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CurrentEuropeIslamophobia

Covid-19 and Islamophobia in the UK

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CurrentEuropeIslamophobia

Covid-19 and Islamophobia in the UK

While there is no evidence to suggest that BAME people are breaching government guidelines to a greater extent than white people, there is evidence which contextualises the higher infection rates and disproportionate suffering of BAME communities throughout the pandemic: social inequality.

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While there is no evidence to suggest that BAME people are breaching government guidelines to a greater extent than white people, there is evidence which contextualises the higher infection rates and disproportionate suffering of BAME communities throughout the pandemic: social inequality.

In a recent interview with LBC radio, Conservative MP Craig Whittaker alleged that the ‘vast majority’ of those breaking Covid-19 social distancing guidelines are of a BAME (Black, Asian and minority ethnic) background. When asked by the interviewer if he was specifically referring to ‘immigrant communities’, Whittaker confirmed: “Immigrant and Asian population.”

Whittaker’s accusations came shortly after the government announced via a series of tweets that it would be implementing a local lockdown across Greater Manchester and areas of West Yorkshire – just hours before Eid al-Adha. The government received widespread backlash not only for its dire communication of such a crucial message – using social media platform Twitter – but for providing such short notice in advance of the Islamic holiday when families had already made plans to celebrate. Many viewed the localised lockdowns as a convenient way to scapegoat Muslims in particular – this not being the first time that Muslims had been falsely held responsible for spreading the Coronavirus.

Dangerous conspiracies have emerged throughout the pandemic, fanning the flames of Islamophobia through presenting Muslims as acting recklessly during Covid-19. A study carried out by Imran Awan and Roxana Khan-Williams found that content shared across numerous social media platforms portrayed Muslims as key contributors to the spread of the virus, using fake news to do so. Images of people visiting mosques were used to suggest that Muslims were refusing to adhere to government Coronavirus guidelines, despite the fact that these had been taken weeks before the UK’s national lockdown. 

Regrettably, Islamophobia in the UK is no new phenomenon. In fact, in 2018, Hope Not Hate’s State of Hate report indicated that anti-Muslim hate has become a driving force behind the rise of far-right movements and anti-immigration rhetoric in the UK. The Conservative party, in particular, has a long history of Islamophobia, with the report pointing to a ‘litany of casual Islamophobia exhibited by Conservative party members’ only further exemplified by current Prime Minister Boris Johnson’s own history of troubling, xenophobic statements.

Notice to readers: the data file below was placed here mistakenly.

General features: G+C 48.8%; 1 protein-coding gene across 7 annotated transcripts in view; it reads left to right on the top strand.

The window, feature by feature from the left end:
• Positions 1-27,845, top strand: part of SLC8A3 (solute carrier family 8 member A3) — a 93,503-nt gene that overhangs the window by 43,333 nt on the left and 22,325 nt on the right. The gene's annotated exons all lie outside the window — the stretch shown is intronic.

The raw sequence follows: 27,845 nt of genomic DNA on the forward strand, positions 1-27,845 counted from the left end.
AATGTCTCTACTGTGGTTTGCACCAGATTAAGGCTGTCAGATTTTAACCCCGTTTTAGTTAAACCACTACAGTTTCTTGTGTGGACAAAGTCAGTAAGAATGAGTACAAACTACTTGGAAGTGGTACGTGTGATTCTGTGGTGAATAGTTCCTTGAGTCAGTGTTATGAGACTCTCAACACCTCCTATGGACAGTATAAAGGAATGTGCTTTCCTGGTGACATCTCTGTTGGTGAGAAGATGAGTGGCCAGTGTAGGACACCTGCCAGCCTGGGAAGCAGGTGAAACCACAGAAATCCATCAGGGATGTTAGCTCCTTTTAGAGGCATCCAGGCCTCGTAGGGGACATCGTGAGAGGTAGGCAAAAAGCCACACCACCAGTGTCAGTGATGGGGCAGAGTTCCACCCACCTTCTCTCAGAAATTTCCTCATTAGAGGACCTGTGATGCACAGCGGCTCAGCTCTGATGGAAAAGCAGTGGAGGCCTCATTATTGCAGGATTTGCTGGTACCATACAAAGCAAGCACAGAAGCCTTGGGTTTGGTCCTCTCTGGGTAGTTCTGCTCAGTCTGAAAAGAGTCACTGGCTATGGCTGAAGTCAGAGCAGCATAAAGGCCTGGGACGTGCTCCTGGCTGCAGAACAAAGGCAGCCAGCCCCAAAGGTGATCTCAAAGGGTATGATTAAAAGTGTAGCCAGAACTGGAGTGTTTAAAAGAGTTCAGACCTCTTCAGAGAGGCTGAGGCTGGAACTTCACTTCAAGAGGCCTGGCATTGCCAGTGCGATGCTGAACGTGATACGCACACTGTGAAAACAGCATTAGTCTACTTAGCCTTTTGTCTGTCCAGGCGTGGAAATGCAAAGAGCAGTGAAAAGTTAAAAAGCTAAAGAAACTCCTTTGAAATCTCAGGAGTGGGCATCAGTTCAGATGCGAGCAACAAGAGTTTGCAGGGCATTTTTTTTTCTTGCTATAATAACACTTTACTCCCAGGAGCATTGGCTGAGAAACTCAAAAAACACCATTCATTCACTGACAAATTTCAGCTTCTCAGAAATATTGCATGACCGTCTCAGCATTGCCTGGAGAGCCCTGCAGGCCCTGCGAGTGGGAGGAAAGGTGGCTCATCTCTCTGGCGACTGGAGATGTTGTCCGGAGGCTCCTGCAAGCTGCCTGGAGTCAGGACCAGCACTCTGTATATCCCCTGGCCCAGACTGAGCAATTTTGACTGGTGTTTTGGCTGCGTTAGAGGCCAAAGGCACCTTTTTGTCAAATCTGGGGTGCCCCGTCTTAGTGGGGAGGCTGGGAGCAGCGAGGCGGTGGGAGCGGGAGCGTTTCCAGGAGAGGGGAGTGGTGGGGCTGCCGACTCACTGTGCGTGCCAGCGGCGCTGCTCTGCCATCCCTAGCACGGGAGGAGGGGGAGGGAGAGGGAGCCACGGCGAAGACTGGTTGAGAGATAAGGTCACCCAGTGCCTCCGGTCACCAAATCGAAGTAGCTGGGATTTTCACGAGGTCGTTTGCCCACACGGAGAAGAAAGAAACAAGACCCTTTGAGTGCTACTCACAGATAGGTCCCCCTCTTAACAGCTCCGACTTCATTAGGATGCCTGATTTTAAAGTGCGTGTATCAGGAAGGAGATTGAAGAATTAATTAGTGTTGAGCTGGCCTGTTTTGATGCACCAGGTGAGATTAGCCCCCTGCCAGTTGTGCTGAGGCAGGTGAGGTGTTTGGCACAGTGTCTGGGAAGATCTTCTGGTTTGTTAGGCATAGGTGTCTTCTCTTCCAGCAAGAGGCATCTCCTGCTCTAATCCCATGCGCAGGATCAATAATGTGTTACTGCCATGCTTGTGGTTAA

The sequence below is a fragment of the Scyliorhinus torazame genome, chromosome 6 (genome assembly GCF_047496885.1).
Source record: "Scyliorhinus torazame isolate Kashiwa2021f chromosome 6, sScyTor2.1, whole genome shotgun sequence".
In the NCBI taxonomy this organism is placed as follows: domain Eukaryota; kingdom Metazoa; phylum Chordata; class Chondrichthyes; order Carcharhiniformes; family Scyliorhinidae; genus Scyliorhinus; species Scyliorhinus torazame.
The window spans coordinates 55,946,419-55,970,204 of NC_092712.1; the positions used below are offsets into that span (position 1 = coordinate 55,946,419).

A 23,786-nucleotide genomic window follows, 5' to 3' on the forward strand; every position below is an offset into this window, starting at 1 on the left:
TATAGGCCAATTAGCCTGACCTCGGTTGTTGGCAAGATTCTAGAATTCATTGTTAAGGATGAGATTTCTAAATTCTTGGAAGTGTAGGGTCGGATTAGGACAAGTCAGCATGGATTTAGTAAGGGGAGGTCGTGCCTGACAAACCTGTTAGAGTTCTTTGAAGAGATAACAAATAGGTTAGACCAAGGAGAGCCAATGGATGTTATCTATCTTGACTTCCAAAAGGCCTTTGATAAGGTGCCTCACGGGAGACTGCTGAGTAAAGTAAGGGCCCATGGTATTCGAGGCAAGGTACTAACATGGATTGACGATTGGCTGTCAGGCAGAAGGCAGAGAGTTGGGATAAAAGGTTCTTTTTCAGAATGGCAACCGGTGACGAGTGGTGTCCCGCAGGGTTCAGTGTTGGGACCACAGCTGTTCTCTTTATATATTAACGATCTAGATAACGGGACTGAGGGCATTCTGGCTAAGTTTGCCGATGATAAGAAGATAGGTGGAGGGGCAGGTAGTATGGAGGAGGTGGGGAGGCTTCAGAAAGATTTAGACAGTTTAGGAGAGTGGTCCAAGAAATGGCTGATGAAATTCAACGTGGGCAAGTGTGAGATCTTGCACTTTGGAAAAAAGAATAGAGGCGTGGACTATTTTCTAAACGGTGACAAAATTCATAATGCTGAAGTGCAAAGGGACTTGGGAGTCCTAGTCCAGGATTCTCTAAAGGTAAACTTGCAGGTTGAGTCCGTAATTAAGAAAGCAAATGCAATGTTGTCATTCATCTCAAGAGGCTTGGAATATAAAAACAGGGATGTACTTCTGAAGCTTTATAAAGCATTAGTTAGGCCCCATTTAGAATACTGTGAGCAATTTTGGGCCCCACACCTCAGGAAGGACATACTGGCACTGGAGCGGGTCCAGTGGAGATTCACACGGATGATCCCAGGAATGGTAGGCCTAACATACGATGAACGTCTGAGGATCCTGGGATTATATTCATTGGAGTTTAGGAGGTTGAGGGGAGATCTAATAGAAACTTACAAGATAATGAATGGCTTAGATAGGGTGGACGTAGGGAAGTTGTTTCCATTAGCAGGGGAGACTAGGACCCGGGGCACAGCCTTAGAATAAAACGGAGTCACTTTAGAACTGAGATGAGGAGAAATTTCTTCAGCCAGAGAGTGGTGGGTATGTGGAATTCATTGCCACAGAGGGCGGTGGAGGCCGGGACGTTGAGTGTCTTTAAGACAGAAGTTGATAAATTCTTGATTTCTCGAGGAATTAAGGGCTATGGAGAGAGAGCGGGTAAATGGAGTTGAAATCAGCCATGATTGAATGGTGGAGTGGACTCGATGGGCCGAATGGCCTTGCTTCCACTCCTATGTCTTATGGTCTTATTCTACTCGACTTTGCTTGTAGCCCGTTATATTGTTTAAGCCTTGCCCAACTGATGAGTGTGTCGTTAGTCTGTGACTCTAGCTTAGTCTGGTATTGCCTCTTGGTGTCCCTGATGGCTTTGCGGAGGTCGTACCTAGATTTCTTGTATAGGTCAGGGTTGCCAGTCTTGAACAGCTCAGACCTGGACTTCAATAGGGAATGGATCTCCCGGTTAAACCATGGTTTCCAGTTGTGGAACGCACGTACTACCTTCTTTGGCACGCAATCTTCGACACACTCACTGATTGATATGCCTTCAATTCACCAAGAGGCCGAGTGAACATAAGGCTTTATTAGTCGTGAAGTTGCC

Johnson previously compared women in burqas to ‘letter boxes’ and ‘bank robbers’ which saw Tell MAMA – an organisation which monitors anti-Muslim hate crimes – reporting a ‘direct link’ between Johnson’s comments and ‘an uptick in incidents targeting women who wear the face veil.’

This provides a sinister backdrop to the government’s recent decision to implement a local lockdown across Greater Manchester and West Yorkshire in the hours leading up to Eid al-Adha celebrations, with Craig Whittaker’s subsequent comments only further highlighting the divisive tactics at play. The false notion that those of a BAME background – particularly Asian communities – are among those most accountable for failing to act in accordance with government guidelines is both baseless and actively deceptive. 

It is interesting to note that Whittaker chose the ‘immigrant and Asian population’ to turn his attention to while neglecting the countless reports and images of predominantly white people gathering on the likes of VE Day and flocking to Brighton beach – with no social distancing in sight. 

What’s more, while there is no evidence to suggest that BAME people are breaching government guidelines to a greater extent than white people, there is evidence which contextualises the higher infection rates and disproportionate suffering of BAME communities throughout the pandemic: social inequality. Perhaps prior to his unwarranted comments, Whittaker ought to have acknowledged the social and environmental factors behind the higher infection rates among BAME communities – had he chosen to do so, he would have noted that individual behaviour is not the problem here but rather systemic inequality. 

With BAME communities more likely to live in Britain’s largest cities – typically within densely populated inner-urban areas – and more likely to live in overcrowded housing, it should come as no surprise that they have been hit the hardest throughout the pandemic. Such high rates of infection are not as a result of acting carelessly and failing to abide by social distancing measures but rather are related to damning social and health inequalities which have long plagued the UK. 

Yet Whittaker’s unfounded statements are not an example of innocent naivety, rather they are a case of intentional scapegoating. The government’s decision to re-introduce restrictions on visiting family members so near to Eid al-Adha in areas of the country which are highly Muslim populated is no coincidence, nor are Whittaker’s harmful accusations which followed. 

Islamophobia in the UK is rife and Covid-19 has further served to demonstrate this. Whittaker’s remarks were a barely veiled attempt to stoke Islamophobic sentiment and must be stamped out. 

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